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    PRASEODYMIUM
    59
    Pr
    140.90765 (2)


    Name: praseodymiumGroup number: 0
    Symbol: PrGroup name: Lanthanoid
    Atomic number: 59Period number: 6
    Atomic weight: 140.90765 (2)Block: f-block
    CAS Registry ID: 7440-10-0Voice:
    Standard state: solid at 298 KColour: silvery white, yellowish tinge
    Classification: MetallicAvailability:

    praseodymium
    This sample is from The Elements Collection, an attractive and safely packaged collection of the 92 naturally occurring elements that is available for sale.

    Praseodymium is soft, silvery, malleable, and ductile. It was prepared in relatively pure form in 1931. It is somewhat more resistant to corrosion in air than europium, lanthanum, cerium, or neodymium, but it does develop a green oxide coating that "spalls" away when exposed to air. The metal should be stored under an inert atmosphere or under mineral oil or petroleum.

    The rare-earth oxides, including Pr2O3, are among the most refractory substances known. It is a component of misch metal, used for lighter flints, and of the glass in welders" goggles.

    Isolation

    Here is a brief summary of the isolation of praseodymium.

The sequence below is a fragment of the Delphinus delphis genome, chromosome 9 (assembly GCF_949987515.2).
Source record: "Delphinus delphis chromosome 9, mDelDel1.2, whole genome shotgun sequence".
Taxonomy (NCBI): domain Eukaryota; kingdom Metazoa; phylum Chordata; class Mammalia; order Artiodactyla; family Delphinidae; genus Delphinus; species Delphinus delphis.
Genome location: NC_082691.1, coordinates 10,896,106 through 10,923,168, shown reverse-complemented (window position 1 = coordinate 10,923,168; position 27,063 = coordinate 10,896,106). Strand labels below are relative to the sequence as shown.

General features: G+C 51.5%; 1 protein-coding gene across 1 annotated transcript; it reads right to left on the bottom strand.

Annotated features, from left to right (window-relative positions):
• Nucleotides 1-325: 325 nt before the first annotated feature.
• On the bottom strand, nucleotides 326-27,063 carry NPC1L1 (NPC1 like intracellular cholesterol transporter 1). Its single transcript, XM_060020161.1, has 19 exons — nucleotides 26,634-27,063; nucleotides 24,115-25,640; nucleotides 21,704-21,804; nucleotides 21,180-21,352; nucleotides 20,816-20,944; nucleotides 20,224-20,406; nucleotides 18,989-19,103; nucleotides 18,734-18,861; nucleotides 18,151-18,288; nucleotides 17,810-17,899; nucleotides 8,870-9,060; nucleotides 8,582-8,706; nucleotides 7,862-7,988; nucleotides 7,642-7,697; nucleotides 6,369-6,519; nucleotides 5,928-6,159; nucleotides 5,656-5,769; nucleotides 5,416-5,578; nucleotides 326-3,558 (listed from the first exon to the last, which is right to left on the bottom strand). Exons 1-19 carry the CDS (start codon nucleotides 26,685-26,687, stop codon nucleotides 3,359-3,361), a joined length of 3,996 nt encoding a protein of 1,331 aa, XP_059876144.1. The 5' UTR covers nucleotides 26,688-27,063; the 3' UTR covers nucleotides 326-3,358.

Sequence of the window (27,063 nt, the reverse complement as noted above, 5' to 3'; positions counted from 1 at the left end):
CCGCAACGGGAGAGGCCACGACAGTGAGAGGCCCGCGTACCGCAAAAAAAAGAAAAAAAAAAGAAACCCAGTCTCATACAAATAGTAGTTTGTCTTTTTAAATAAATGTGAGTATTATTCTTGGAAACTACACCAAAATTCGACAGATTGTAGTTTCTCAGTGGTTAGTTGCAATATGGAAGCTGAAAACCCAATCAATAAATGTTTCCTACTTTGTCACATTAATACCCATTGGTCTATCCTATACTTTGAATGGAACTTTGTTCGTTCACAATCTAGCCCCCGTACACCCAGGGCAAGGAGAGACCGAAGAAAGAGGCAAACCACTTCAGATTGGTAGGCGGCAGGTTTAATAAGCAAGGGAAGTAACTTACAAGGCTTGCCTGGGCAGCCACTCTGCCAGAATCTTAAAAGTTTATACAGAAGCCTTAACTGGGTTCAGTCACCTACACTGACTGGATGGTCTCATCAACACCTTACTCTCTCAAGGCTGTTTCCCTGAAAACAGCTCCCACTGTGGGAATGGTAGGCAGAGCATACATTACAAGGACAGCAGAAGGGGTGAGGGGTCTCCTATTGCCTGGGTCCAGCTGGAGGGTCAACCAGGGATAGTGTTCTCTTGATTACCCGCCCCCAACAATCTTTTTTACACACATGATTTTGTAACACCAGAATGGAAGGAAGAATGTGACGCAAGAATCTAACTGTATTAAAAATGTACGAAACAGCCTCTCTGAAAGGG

Praseodymium metal is available commercially so it is not normally necessary to make it in the laboratory, which is just as well as it is difficult to isolate as the pure metal. This is largely because of the way it is found in nature. The lanthanoids are found in nature in a number of minerals. The most important are xenotime, monazite, and bastnaesite. The first two are orthophosphate minerals LnPO4 (Ln deonotes a mixture of all the lanthanoids except promethium which is vanishingly rare) and the third is a fluoride carbonate LnCO3F. Lanthanoids with even atomic numbers are more common. The most comon lanthanoids in these minerals are, in order, cerium, lanthanum, neodymium, and praseodymium. Monazite also contains thorium and ytrrium which makes handling difficult since thorium and its decomposition products are radioactive.

    For many purposes it is not particularly necessary to separate the metals, but if separation into individual metals is required, the process is complex. Initially, the metals are extracted as salts from the ores by extraction with sulphuric acid (H2SO4), hydrochloric acid (HCl), and sodium hydroxide (NaOH). Modern purification techniques for these lanthanoid salt mixtures are ingenious and involve selective complexation techniques, solvent extractions, and ion exchange chromatography.

    Pure praseodymium is available through the reduction of PrF3 with calcium metal.

    2PrF3 + 3Ca 2Pr + 3CaF2

    This would work for the other calcium halides as well but the product CaF2 is easier to handle under the reaction conditions (heat to 50°C above the melting point of the element in an argon atmosphere). Excess calcium is removed from the reaction mixture under vacuum.

    Fluorides
  • PrF2
  • PrF3
  • PrF4
  • Chlorides
  • PrCl3
  • Bromides
  • PrBr3
  • Pr2Br5
  • Iodides
  • PrI2
  • PrI3
  • Pr2I5
  • Hydrides
    none listed
    Oxides
  • PrO2
  • Pr2O3
  • Sulfides
  • PrS
  • Pr2S3
  • Selenides
  • PrSe
  • Tellurides
  • PrTe
  • Pr2Te3
  • Nitrides
  • PrN






  • Our data and resources are taken from Web Elements